- 7,99 €
All'inizio degli anni '80 Martin Bauman, diciannovenne intelligente e ambizioso quanto fragile e insicuro, viene ammesso in un prestigioso college per seguire i corsi di Stanley Flint, il leggendario editor che con una sola parola può creare una fortuna. È la realizzazione di un sogno e l'inizio della sua carriera di scrittore: Martin diviene in breve un brillante protagonista del mondo letterario newyorkese. Il successo sembra arridergli senza fatica; non così nella vita privata, tormentata dalle delusioni affettive e da un costante senso di insoddisfazione. Romanzo di formazione di un uomo, uno scrittore e un omosessuale, Martin Bauman racconta gli inizi dell'attività dell'autore, i suoi travagli amorosi e le sue complesse relazioni intellettuali, sullo sfondo di un vivace affresco dell'ambiente culturale newyorkese degli anni '80, con le sue mode letterarie.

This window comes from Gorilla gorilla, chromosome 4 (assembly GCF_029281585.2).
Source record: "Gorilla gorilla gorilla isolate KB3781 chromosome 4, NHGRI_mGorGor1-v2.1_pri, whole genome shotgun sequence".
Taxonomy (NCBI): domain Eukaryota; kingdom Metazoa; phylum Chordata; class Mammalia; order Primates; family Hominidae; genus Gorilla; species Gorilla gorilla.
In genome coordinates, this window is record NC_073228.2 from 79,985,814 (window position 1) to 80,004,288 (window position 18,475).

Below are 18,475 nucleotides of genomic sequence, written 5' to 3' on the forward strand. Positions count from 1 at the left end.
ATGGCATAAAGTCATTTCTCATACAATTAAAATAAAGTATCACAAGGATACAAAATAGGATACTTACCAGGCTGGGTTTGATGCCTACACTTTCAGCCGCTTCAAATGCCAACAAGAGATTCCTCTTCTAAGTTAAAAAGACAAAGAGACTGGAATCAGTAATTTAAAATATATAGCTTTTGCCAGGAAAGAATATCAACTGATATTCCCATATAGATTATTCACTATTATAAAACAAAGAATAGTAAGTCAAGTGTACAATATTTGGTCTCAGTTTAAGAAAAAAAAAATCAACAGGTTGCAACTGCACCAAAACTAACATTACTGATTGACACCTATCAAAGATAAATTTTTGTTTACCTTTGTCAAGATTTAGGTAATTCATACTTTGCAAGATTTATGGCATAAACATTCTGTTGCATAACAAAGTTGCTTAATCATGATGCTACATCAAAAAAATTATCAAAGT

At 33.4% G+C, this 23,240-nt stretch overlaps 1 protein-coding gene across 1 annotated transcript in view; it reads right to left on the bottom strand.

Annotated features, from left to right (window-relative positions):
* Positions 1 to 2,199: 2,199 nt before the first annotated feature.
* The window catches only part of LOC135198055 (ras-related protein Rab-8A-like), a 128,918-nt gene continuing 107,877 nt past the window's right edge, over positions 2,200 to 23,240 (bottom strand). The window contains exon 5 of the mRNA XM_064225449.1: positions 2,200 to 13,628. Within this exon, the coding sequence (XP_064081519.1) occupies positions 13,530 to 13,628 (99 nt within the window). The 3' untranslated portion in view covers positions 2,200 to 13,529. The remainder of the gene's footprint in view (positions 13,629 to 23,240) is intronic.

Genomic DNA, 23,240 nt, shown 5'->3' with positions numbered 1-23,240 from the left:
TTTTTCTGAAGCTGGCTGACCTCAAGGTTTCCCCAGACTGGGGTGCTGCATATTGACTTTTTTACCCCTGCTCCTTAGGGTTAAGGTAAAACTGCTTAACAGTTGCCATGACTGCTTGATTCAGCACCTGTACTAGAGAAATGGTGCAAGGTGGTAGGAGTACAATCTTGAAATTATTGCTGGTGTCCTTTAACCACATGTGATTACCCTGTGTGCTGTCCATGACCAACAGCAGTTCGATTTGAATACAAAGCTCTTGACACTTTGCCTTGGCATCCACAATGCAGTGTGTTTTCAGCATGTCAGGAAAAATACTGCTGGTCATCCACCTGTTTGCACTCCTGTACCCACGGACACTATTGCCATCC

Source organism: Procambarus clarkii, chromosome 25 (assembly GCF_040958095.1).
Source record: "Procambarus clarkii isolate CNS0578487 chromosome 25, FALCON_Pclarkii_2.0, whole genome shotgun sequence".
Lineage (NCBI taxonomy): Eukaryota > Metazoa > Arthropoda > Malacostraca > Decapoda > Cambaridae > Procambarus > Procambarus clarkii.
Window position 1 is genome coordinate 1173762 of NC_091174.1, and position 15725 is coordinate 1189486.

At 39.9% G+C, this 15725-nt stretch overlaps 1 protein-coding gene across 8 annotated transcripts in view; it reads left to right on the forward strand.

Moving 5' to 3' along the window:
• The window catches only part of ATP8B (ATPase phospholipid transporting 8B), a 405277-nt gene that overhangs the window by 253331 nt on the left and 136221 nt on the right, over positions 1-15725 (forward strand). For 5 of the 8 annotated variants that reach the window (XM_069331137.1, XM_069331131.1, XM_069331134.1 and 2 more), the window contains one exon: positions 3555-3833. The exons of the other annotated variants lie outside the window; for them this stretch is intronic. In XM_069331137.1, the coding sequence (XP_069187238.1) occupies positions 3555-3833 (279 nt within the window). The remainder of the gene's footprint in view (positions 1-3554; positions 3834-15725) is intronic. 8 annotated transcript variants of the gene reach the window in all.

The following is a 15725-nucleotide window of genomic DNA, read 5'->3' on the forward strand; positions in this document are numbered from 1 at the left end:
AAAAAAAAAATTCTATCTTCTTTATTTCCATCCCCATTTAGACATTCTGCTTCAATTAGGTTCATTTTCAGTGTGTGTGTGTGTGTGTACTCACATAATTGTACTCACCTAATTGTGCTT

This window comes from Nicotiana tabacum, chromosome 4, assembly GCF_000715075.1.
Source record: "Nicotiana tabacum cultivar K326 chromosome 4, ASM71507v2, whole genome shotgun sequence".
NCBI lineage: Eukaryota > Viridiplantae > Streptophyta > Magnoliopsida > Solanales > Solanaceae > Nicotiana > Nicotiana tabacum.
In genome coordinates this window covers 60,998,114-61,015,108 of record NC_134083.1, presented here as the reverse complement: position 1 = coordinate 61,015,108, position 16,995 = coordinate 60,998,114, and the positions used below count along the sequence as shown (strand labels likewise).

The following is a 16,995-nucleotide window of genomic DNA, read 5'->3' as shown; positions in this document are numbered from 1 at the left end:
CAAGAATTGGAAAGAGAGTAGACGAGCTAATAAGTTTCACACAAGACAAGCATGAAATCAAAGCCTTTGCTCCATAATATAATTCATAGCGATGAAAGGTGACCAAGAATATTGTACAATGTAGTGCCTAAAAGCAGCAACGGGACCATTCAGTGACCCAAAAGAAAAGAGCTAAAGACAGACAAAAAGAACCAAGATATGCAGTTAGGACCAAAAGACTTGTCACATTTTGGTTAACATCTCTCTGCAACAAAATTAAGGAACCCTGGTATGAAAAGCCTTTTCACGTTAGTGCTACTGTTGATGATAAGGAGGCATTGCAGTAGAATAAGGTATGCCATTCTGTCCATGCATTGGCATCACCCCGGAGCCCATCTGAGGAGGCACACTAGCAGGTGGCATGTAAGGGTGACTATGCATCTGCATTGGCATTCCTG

The literary life is given a sound drubbing in this comedy of egos and coming-of-age tale by Leavitt (The Page Turner; While England Sleeps) set in the 1980s of Reaganomics and the dawn of AIDS. Always "ready to pounce on a sure thing," as a classmate describes him, ambitious, gay Martin Bauman, part calculating and part ingenuous, decides in college that he will be a successful novelist and sets out with considerable luck and adroitness to achieve his goal in the New York literary world. Along the way, he meets up with a veritable catalogue of young urban literary types, most notably Liza, a self-centered young novelist who can't decide if she's gay or straight, and Liza's wealthy, dilettantish best friend, Eli, another writer and Martin's primary love interest. The vagaries of Martin's personal relationships, however, are fairly commonplace, much less entertaining than his turbulent professional ascent. Readers hip to the New York book biz will be tickled throughout by Leavitt's thinly veiled satiric references to various literary institutions. In his unnamed eastern urban college, Martin studies under Stanley Flint, a writer, editor and teacher whose eccentricities, power and drive make him a ringer for famed maverick editor Gordon Lish. While still an undergraduate, Martin is lucky enough to publish a story in an unnamed prestigious weekly magazine, probably the New Yorker. After graduation, Martin works for a venerable independent publisher whose adherence to intellectual standards in the face of financial troubles should be easy for readers to identify. Packed with gossipy detail and yet curiously detached in tone, the novel seems part sociological excavation, part intellectual soap opera. Though Martin inflicts at least as much damage as he suffers himself, he is an appealing antihero, inhabiting as he does a world where, as Leavitt eloquently and searingly demonstrates, there is no such thing as a "sure thing." 10-city author tour.